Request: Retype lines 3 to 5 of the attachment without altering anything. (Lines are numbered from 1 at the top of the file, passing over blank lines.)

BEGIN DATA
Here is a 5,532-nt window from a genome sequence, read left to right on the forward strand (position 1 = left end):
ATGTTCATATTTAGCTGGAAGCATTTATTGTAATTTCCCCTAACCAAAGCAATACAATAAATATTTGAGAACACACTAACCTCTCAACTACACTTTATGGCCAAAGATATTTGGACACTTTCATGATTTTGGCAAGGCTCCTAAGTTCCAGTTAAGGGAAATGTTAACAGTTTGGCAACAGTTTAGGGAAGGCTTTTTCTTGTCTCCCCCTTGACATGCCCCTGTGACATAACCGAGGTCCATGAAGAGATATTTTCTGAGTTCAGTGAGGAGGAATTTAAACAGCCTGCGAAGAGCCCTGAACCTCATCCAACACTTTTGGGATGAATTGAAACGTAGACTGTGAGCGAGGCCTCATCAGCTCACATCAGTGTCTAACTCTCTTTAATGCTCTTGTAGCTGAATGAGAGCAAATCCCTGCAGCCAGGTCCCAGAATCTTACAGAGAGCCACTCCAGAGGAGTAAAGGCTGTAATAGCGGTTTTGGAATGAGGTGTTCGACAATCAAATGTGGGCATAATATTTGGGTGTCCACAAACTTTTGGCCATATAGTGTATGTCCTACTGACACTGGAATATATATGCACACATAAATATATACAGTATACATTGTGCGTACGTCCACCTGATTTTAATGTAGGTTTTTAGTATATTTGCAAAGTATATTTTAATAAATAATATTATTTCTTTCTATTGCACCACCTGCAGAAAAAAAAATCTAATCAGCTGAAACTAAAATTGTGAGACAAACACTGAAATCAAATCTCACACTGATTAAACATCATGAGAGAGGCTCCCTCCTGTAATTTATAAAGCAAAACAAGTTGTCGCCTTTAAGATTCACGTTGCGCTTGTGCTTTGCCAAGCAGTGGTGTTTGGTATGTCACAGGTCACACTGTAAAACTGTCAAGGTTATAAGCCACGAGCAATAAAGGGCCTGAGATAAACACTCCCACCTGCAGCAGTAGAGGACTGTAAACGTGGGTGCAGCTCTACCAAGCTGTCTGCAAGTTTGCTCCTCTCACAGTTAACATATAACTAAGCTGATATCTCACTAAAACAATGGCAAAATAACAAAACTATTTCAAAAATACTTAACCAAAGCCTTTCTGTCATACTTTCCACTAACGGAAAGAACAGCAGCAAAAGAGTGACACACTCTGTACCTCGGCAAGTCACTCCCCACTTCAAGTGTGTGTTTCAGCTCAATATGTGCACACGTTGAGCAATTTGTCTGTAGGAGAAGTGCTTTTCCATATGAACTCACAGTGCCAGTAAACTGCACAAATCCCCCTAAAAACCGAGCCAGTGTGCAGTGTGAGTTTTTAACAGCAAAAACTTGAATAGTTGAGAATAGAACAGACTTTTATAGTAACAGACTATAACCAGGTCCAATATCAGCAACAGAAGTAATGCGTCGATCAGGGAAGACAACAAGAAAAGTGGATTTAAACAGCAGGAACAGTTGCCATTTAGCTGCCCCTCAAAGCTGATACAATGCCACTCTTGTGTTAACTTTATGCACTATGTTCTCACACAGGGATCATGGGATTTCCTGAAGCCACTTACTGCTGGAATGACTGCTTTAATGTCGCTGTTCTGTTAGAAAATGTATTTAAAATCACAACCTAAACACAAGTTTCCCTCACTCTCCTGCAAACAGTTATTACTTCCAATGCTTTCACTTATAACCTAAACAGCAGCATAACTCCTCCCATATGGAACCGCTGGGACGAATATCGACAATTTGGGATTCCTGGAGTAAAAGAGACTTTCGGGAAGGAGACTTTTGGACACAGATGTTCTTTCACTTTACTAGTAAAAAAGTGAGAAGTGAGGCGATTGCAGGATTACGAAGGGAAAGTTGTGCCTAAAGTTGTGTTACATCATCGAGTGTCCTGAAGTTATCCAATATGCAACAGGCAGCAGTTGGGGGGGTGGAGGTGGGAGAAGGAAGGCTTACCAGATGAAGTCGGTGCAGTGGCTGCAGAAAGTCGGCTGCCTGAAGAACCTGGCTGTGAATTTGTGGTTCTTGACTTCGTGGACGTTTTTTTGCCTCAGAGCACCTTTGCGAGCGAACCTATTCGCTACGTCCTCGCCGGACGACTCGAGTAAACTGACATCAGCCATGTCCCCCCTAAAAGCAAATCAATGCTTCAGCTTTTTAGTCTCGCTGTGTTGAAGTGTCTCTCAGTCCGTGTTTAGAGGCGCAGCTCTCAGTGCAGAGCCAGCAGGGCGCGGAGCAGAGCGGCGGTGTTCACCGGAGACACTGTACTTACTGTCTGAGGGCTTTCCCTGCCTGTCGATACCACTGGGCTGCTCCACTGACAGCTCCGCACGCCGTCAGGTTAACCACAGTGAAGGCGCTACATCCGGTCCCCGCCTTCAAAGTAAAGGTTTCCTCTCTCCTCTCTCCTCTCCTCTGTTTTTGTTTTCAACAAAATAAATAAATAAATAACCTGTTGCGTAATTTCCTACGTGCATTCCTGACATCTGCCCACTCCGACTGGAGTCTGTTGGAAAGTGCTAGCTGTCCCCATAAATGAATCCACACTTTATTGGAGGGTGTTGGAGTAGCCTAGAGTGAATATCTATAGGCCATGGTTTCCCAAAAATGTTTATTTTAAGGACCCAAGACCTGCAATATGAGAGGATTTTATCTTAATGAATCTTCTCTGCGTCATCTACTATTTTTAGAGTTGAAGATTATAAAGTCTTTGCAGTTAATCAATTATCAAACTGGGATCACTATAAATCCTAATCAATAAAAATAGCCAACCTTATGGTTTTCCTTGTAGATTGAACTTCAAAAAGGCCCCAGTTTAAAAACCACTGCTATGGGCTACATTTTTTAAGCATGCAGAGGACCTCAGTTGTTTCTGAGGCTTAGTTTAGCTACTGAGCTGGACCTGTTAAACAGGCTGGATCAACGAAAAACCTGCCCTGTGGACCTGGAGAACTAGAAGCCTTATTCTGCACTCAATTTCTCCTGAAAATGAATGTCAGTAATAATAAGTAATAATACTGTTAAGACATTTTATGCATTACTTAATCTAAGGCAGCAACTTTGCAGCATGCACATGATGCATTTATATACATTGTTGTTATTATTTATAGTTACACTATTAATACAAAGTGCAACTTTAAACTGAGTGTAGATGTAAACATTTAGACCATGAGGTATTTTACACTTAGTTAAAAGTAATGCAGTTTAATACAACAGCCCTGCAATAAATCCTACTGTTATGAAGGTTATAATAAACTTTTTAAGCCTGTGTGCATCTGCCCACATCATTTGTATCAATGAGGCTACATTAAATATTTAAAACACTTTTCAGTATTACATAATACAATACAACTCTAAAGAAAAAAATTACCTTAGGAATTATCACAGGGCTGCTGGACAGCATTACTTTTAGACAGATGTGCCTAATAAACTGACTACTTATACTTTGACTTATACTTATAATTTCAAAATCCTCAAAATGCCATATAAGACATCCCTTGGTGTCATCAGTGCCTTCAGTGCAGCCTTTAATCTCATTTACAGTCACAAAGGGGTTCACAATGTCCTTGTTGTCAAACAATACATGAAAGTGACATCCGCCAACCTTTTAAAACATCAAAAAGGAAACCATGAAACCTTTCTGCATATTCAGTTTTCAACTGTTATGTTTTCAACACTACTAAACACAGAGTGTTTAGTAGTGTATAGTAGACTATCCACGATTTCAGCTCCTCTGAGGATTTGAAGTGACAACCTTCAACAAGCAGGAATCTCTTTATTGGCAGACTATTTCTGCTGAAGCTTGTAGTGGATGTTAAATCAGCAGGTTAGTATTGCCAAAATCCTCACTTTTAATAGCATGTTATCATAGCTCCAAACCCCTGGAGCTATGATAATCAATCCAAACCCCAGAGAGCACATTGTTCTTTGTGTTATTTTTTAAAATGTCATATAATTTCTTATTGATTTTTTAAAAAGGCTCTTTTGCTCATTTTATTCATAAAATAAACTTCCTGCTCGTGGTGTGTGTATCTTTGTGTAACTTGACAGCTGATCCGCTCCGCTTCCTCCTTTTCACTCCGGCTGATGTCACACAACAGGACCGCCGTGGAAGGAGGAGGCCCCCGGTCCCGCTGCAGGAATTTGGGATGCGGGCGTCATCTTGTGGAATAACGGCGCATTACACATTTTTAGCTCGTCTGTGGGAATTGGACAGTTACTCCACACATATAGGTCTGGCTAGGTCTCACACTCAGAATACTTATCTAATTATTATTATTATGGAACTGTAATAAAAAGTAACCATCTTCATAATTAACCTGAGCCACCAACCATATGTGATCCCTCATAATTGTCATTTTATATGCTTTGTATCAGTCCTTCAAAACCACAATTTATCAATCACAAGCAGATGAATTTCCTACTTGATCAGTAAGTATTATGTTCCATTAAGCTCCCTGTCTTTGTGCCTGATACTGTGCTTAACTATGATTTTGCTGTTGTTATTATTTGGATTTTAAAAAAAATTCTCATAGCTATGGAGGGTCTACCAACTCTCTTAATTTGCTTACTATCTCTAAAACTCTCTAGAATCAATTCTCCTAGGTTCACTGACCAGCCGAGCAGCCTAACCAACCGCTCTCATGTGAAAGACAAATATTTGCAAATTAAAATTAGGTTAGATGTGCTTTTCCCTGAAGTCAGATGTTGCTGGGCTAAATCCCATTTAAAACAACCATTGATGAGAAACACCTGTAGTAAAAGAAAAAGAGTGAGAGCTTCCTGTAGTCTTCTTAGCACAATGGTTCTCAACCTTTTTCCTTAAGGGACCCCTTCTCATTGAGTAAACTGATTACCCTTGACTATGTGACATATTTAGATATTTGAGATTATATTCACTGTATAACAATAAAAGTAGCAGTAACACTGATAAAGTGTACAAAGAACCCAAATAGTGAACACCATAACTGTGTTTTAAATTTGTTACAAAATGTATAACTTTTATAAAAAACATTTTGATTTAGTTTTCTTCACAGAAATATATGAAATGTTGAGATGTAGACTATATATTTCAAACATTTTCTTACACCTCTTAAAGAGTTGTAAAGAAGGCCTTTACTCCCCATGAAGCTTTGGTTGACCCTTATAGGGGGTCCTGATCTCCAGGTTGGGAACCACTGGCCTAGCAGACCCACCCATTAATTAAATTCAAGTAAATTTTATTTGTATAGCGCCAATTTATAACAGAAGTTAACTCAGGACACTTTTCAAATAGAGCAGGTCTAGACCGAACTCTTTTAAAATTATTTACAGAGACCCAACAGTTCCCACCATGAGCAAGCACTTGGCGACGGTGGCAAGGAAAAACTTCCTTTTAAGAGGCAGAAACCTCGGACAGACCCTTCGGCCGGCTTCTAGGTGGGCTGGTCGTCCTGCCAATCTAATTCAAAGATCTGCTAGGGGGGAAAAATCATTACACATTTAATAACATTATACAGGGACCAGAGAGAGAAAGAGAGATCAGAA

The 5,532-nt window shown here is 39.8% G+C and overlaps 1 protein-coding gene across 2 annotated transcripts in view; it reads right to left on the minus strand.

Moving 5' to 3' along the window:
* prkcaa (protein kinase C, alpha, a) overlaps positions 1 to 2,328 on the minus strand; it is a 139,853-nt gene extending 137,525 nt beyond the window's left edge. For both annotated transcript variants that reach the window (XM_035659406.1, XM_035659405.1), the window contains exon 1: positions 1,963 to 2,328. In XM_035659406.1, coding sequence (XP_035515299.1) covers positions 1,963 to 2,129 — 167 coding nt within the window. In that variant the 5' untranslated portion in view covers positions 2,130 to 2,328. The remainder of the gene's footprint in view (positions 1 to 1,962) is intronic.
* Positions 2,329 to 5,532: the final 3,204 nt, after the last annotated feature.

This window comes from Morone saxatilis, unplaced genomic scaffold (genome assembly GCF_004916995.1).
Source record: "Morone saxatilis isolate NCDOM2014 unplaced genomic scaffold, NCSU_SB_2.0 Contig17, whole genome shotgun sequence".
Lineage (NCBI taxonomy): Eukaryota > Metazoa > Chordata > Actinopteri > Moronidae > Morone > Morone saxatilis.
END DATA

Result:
The 5,532-nt window shown here is 39.8% G+C and overlaps 1 protein-coding gene across 2 annotated transcripts in view; it reads right to left on the minus strand.

Moving 5' to 3' along the window:
* prkcaa (protein kinase C, alpha, a) overlaps positions 1 to 2,328 on the minus strand; it is a 139,853-nt gene extending 137,525 nt beyond the window's left edge. For both annotated transcript variants that reach the window (XM_035659406.1, XM_035659405.1), the window contains exon 1: positions 1,963 to 2,328. In XM_035659406.1, coding sequence (XP_035515299.1) covers positions 1,963 to 2,129 — 167 coding nt within the window. In that variant the 5' untranslated portion in view covers positions 2,130 to 2,328. The remainder of the gene's footprint in view (positions 1 to 1,962) is intronic.